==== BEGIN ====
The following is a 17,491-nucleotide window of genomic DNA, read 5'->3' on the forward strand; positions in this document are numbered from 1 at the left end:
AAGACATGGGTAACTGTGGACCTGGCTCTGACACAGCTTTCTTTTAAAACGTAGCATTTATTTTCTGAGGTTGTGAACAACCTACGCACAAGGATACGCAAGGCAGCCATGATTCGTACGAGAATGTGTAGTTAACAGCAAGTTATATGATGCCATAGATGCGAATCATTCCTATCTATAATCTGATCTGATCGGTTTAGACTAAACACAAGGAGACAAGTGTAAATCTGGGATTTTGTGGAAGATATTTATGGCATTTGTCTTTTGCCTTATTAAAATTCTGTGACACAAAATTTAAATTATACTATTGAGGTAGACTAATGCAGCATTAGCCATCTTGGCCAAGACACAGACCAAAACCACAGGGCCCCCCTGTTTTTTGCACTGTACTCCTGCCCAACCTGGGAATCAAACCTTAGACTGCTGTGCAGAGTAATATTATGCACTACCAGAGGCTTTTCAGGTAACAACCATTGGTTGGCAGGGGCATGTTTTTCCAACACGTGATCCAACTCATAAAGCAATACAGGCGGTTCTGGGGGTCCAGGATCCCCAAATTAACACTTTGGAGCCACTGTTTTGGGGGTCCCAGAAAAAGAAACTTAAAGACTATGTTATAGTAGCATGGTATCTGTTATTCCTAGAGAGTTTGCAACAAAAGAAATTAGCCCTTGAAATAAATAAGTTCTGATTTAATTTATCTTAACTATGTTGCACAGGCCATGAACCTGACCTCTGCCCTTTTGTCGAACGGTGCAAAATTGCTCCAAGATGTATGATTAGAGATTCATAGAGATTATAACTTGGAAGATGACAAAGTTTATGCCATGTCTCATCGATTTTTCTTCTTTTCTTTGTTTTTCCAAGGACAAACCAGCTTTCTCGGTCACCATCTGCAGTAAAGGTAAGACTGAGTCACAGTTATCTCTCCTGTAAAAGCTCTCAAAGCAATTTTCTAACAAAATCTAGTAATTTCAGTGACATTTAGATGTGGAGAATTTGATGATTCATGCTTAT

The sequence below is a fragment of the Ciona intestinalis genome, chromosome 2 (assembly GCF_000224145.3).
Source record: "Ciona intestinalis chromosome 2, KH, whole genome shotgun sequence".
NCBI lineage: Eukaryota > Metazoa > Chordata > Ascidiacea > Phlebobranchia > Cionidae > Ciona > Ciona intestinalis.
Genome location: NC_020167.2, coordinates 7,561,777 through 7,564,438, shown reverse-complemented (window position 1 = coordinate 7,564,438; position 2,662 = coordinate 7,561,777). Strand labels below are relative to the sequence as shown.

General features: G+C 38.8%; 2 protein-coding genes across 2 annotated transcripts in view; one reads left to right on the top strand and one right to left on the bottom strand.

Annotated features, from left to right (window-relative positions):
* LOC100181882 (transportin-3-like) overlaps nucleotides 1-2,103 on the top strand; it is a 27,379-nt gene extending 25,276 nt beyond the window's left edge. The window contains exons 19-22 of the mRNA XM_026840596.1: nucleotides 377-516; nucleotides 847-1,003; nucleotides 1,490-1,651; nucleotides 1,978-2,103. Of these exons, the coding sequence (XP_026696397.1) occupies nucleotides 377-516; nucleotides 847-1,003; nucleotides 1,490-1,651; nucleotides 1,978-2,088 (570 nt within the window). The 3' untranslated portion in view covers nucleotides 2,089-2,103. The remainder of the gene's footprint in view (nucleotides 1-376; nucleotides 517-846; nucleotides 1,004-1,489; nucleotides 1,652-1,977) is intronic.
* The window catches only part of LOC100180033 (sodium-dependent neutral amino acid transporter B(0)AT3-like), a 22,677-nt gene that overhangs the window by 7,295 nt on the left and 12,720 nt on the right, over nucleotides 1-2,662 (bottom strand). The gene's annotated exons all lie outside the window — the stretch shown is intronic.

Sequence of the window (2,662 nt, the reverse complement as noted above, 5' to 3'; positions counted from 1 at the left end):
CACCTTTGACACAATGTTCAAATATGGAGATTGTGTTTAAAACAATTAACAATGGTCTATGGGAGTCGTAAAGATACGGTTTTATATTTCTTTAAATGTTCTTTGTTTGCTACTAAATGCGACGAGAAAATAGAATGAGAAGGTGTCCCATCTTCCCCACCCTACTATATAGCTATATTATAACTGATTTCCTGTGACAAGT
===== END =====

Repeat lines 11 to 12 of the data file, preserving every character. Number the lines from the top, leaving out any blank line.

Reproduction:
Sequence of the window (2,662 nt, the reverse complement as noted above, 5' to 3'; positions counted from 1 at the left end):
CACCTTTGACACAATGTTCAAATATGGAGATTGTGTTTAAAACAATTAACAATGGTCTATGGGAGTCGTAAAGATACGGTTTTATATTTCTTTAAATGTTCTTTGTTTGCTACTAAATGCGACGAGAAAATAGAATGAGAAGGTGTCCCATCTTCCCCACCCTACTATATAGCTATATTATAACTGATTTCCTGTGACAAGT